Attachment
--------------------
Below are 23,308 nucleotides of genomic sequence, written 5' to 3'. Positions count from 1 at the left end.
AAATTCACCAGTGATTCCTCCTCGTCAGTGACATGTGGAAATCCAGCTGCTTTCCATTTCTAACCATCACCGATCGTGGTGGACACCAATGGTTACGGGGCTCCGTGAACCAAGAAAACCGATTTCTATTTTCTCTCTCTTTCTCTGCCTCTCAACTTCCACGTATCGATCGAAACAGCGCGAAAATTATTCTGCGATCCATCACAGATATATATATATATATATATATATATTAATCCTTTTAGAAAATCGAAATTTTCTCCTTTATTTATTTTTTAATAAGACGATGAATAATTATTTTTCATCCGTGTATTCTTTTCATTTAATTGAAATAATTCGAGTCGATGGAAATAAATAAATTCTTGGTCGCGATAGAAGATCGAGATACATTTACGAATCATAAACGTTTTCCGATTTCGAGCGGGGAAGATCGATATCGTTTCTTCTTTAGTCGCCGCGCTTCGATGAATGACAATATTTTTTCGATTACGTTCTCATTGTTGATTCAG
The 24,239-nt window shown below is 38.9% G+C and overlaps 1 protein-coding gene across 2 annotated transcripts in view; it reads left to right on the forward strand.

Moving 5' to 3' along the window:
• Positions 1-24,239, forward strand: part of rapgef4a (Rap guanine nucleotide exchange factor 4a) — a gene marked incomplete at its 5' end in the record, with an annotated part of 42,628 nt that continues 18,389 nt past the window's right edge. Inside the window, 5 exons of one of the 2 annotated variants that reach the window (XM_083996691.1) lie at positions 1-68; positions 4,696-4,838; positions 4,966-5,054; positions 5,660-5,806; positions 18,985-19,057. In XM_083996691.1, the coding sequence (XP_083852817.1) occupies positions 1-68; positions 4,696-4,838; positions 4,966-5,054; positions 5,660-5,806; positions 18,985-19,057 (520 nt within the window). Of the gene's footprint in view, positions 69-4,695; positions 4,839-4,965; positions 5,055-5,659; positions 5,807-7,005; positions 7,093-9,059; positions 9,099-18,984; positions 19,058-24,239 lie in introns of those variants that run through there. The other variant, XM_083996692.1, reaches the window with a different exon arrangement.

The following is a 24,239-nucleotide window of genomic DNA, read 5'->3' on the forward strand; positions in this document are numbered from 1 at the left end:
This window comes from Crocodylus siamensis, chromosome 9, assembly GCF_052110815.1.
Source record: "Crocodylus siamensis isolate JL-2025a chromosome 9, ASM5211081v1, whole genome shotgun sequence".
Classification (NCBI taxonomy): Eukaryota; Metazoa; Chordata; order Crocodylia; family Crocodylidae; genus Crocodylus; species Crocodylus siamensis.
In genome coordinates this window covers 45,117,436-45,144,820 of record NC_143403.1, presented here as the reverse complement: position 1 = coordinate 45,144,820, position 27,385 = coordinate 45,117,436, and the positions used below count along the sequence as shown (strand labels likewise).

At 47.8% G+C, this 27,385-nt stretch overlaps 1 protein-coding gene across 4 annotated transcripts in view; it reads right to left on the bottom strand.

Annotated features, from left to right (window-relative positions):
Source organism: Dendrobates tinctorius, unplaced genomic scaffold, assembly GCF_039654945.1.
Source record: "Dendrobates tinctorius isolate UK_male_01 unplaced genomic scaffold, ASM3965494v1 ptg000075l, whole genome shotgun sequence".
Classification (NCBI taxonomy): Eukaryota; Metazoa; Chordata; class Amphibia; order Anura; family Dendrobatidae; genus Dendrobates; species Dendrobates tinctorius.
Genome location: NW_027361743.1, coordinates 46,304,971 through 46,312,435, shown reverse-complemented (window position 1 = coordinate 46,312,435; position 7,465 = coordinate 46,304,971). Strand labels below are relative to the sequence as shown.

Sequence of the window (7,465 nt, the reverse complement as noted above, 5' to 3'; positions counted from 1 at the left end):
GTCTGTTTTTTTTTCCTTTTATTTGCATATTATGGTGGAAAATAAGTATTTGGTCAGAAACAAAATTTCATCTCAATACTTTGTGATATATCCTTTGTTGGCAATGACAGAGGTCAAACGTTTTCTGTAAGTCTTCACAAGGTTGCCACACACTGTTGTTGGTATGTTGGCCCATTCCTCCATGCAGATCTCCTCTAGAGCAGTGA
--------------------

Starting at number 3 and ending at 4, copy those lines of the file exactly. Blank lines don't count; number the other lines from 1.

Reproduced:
The 24,239-nt window shown below is 38.9% G+C and overlaps 1 protein-coding gene across 2 annotated transcripts in view; it reads left to right on the forward strand.

Moving 5' to 3' along the window: